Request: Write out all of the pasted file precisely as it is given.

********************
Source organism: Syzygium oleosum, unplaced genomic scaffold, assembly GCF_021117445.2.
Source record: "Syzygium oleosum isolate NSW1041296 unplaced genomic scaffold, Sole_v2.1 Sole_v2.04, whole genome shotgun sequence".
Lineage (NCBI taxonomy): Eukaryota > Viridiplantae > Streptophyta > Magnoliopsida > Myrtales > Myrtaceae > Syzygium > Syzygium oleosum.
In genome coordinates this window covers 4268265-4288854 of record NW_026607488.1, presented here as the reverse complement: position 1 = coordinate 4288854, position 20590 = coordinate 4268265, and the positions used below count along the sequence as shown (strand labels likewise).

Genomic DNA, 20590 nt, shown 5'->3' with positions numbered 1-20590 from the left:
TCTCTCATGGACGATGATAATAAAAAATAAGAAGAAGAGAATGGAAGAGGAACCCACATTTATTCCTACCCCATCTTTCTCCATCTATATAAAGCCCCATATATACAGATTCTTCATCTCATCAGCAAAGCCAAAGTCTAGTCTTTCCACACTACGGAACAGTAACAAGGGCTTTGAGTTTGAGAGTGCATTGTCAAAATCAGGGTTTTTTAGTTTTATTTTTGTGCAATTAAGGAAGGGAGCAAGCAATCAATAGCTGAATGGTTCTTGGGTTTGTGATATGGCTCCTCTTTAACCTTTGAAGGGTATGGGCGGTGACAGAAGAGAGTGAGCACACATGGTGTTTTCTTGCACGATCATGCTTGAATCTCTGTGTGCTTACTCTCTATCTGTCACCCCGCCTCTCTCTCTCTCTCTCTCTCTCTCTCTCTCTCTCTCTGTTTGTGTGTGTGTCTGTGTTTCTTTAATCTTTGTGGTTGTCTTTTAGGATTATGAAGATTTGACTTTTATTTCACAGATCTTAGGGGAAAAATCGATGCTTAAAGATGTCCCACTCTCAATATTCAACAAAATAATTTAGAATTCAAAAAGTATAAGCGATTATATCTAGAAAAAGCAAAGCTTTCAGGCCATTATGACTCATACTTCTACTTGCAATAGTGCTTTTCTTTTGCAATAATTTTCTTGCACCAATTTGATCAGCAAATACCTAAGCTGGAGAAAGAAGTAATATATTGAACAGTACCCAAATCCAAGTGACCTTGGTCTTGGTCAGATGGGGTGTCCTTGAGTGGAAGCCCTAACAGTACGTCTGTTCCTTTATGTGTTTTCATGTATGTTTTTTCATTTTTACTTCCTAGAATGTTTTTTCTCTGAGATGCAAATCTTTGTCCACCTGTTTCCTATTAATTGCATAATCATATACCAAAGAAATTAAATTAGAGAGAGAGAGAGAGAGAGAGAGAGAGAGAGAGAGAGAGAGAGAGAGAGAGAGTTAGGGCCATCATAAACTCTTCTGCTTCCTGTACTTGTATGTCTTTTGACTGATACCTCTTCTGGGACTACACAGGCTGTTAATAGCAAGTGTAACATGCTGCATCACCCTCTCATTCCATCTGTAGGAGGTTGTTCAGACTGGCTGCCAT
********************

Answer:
Source organism: Syzygium oleosum, unplaced genomic scaffold, assembly GCF_021117445.2.
Source record: "Syzygium oleosum isolate NSW1041296 unplaced genomic scaffold, Sole_v2.1 Sole_v2.04, whole genome shotgun sequence".
Lineage (NCBI taxonomy): Eukaryota > Viridiplantae > Streptophyta > Magnoliopsida > Myrtales > Myrtaceae > Syzygium > Syzygium oleosum.
In genome coordinates this window covers 4268265-4288854 of record NW_026607488.1, presented here as the reverse complement: position 1 = coordinate 4288854, position 20590 = coordinate 4268265, and the positions used below count along the sequence as shown (strand labels likewise).

Genomic DNA, 20590 nt, shown 5'->3' with positions numbered 1-20590 from the left:
TCTCTCATGGACGATGATAATAAAAAATAAGAAGAAGAGAATGGAAGAGGAACCCACATTTATTCCTACCCCATCTTTCTCCATCTATATAAAGCCCCATATATACAGATTCTTCATCTCATCAGCAAAGCCAAAGTCTAGTCTTTCCACACTACGGAACAGTAACAAGGGCTTTGAGTTTGAGAGTGCATTGTCAAAATCAGGGTTTTTTAGTTTTATTTTTGTGCAATTAAGGAAGGGAGCAAGCAATCAATAGCTGAATGGTTCTTGGGTTTGTGATATGGCTCCTCTTTAACCTTTGAAGGGTATGGGCGGTGACAGAAGAGAGTGAGCACACATGGTGTTTTCTTGCACGATCATGCTTGAATCTCTGTGTGCTTACTCTCTATCTGTCACCCCGCCTCTCTCTCTCTCTCTCTCTCTCTCTCTCTCTCTCTCTGTTTGTGTGTGTGTCTGTGTTTCTTTAATCTTTGTGGTTGTCTTTTAGGATTATGAAGATTTGACTTTTATTTCACAGATCTTAGGGGAAAAATCGATGCTTAAAGATGTCCCACTCTCAATATTCAACAAAATAATTTAGAATTCAAAAAGTATAAGCGATTATATCTAGAAAAAGCAAAGCTTTCAGGCCATTATGACTCATACTTCTACTTGCAATAGTGCTTTTCTTTTGCAATAATTTTCTTGCACCAATTTGATCAGCAAATACCTAAGCTGGAGAAAGAAGTAATATATTGAACAGTACCCAAATCCAAGTGACCTTGGTCTTGGTCAGATGGGGTGTCCTTGAGTGGAAGCCCTAACAGTACGTCTGTTCCTTTATGTGTTTTCATGTATGTTTTTTCATTTTTACTTCCTAGAATGTTTTTTCTCTGAGATGCAAATCTTTGTCCACCTGTTTCCTATTAATTGCATAATCATATACCAAAGAAATTAAATTAGAGAGAGAGAGAGAGAGAGAGAGAGAGAGAGAGAGAGAGAGAGAGAGAGAGAGTTAGGGCCATCATAAACTCTTCTGCTTCCTGTACTTGTATGTCTTTTGACTGATACCTCTTCTGGGACTACACAGGCTGTTAATAGCAAGTGTAACATGCTGCATCACCCTCTCATTCCATCTGTAGGAGGTTGTTCAGACTGGCTGCCAT